AAA Atmosphere

It’s been a few days since I’ve completed Playdead’s “INSIDE” and I still find it difficult not to aggressively sell the game like I’m getting paid commission. “INSIDE”, while not a complete surprise like its predecessor “Limbo”, nearly came out of nowhere, with a only two trailers shown over the last 6 years of development. The anticipation has been real, but not with the usual pre-release hype of potential GOTY (game of the year) contenders, e.g., Uncharted 4 or Dark Souls 3.

So the biggest surprise is not that “INSIDE” exceeds its precursor in every way, but that as a game “INSIDE” stands up to and above many of this year’s AAA heavyweights—games with budgets in the 100s of millions and teams 100s of times larger.

It’s almost impossible to imagine another game coming around with such accessibility (the simple controls guarantee almost anyone can play this game), heavily polished style, superb sound design (macabre fact: music was made with synthesizers running through a human skull), and polished gameplay. “INSIDE” is truly an amalgam of small innovations in design, atmosphere, and aesthetics that add up to an inspired experience.

The game still operates as a 2D side-scroller a la Super Mario Bros, but Playdead has blown out the depth with a stunning 2.5D presentation. The results make almost every frame a living painting. Lighting, sound, and game-feel only further compound the sense of unique atmosphere the visuals create. The powerful aesthetics alone would be enough for some developers, but Playdead brings the same level of handcrafted care to the puzzle design.

Playable Metaphor

We’ve played through many of the baseline mechanics that make up “INSIDE’s” dystopian misadventure. The puzzle DNA of Mario, Oddworld, Zelda, and others can be seen swimming through “INSIDE’s” design, but Playdead reimagines these puzzles and pushes them into new experiences for the player. Singular puzzles are no huge innovation alone, but the subtle twists, variety, and polished singularity adds up to a refreshing sum.

Playdead uses puzzles like symbols in literature: re-contextualizing what we know to evolve and expand our understanding. “INSIDE” is so confident in these puzzles that it only sits on some concepts (that could power full games) just long enough to create some “aha!” moments. There’s a restraint that makes the 6 years of development justified.

The puzzles move along with the pacing of the narrative, covering stealth, action, and environmental traversal. The conundrums don’t waste your time (you’ll solve them pretty quickly), but the solutions are not always immediately clear. There’s a rhythm to trial and error that seems as calculated as all the other elements of the game.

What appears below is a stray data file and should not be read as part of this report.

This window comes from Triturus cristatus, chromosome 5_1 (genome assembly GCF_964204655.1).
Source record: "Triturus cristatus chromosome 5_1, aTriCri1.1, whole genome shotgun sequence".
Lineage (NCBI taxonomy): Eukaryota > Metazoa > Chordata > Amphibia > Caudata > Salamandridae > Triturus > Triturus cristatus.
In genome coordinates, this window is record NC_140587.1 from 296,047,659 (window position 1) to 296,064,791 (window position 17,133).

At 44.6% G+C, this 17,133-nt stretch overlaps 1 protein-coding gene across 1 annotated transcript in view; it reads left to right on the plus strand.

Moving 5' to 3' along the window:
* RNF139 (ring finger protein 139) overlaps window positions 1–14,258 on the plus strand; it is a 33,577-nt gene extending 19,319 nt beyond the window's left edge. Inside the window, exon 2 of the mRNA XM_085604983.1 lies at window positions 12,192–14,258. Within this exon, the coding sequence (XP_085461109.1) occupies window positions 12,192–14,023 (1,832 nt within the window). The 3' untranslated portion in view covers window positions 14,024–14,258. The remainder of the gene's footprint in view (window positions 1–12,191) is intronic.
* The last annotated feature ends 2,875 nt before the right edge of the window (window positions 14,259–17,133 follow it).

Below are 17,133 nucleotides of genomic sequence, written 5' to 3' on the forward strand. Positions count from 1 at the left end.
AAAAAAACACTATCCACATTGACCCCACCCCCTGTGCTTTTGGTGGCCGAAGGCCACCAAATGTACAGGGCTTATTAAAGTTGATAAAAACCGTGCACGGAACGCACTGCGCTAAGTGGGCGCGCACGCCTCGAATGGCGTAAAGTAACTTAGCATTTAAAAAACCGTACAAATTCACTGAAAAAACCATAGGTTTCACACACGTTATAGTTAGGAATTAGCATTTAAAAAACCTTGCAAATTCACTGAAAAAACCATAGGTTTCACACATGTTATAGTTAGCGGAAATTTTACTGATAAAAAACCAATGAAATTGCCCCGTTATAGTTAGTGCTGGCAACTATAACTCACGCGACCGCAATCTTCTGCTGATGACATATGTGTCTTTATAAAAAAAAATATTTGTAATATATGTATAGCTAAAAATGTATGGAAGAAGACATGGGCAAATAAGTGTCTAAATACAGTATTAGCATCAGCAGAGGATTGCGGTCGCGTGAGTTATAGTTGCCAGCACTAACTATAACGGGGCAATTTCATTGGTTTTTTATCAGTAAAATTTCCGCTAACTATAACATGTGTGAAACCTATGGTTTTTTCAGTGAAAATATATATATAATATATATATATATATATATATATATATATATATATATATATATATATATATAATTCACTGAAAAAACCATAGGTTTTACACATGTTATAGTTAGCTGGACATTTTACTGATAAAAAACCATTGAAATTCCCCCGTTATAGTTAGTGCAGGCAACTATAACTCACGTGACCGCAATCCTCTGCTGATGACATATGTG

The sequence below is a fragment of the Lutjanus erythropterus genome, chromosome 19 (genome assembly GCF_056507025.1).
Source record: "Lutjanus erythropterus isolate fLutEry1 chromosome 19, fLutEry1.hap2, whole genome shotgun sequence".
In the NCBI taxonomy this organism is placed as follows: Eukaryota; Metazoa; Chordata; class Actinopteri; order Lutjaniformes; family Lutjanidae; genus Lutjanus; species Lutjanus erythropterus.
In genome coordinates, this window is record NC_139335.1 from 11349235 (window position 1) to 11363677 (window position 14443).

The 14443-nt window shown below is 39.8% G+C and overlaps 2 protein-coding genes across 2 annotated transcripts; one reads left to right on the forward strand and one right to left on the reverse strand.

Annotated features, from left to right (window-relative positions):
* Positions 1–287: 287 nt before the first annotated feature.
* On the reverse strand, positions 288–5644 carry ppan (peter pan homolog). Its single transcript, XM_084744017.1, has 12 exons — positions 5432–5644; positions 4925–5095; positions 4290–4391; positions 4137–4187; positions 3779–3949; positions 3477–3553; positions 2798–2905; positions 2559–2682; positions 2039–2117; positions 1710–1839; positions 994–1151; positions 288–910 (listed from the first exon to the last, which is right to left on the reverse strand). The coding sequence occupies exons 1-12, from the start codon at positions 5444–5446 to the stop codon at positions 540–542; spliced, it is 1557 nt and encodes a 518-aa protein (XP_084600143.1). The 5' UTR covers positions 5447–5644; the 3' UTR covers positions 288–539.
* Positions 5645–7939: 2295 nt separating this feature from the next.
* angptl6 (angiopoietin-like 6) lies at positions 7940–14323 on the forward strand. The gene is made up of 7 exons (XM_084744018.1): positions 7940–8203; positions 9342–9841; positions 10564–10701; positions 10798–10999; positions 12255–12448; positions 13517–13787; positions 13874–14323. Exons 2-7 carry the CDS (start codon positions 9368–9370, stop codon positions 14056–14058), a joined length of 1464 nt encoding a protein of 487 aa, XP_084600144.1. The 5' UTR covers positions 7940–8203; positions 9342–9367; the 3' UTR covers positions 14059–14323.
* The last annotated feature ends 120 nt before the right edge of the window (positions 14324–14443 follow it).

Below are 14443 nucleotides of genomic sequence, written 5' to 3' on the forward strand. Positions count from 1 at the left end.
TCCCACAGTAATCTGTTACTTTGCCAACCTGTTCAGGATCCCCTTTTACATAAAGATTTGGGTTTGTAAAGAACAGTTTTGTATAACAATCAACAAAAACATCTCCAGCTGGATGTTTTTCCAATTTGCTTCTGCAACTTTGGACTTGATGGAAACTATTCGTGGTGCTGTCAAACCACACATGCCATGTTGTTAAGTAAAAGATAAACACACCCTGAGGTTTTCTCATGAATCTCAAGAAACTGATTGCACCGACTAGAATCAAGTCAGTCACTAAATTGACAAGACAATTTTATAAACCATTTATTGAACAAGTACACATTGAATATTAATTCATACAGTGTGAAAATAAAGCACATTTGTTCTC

These puzzles at times are elevated beyond a logic exercise to a playable metaphor. This is exemplified through one of the core puzzle mechanics, which when introduced is simultaneously horrifying and awe-inspiring. This mechanic evolves both practically and symbolically in surprising ways. I’d go as far as to say there’s nuance, something analogous to character development, in the puzzle design.

A Rich Narrative Soil

Speaking of character development, all the component of “INSIDE’s” narrative have come together in a way that is more emotionally affective and polished than Limbo. “INSIDE” still overflows with Playdead’s trademark ambiguity, but there is a ton of world building, character, and symbolism to chew on.

The world itself feels and appears lived in—rife with culture, industry, and the mysterious people of a dystopian society.

The metaphors are many and inscrutable in the way of difficult poems. And reading the game as a poem, may be the best way to find satisfaction in its opaqueness—knowing that there are no clear cut answers but rich narrative soil for interpretation. Although there are clearer hints and a conclusive ending this time around.

What struck me the most was how the ambiguity of motivations in the game brought its characters and world to life with genuine human intrigue. How did this boy get here? What are his motivations? What’s up with this dystopian society? Who are these people? Why are they doing what they’re doing?

It’s not that there are no answers whatsoever, but the fluidity of those answers are trapped behind the interiority of another in a very human way. Yet the game never consumes itself with pretentiousness or didactic allegory. The game certainly has things to say, but like its gameplay “INSIDE” wants you to test and ponder a bit before coming to a conclusion.


I could keep going about the must-play merits of “INSIDE”, but I suppose that would go against the spirit of a game that does not overstay it’s welcome. The TL:DR version of this review is as follows. What makes “INSIDE” worth playing is how well Playdead crafts light, sound, narrative, and interactivity into an adventure that infiltrates your mind and stays there long after the credits roll.


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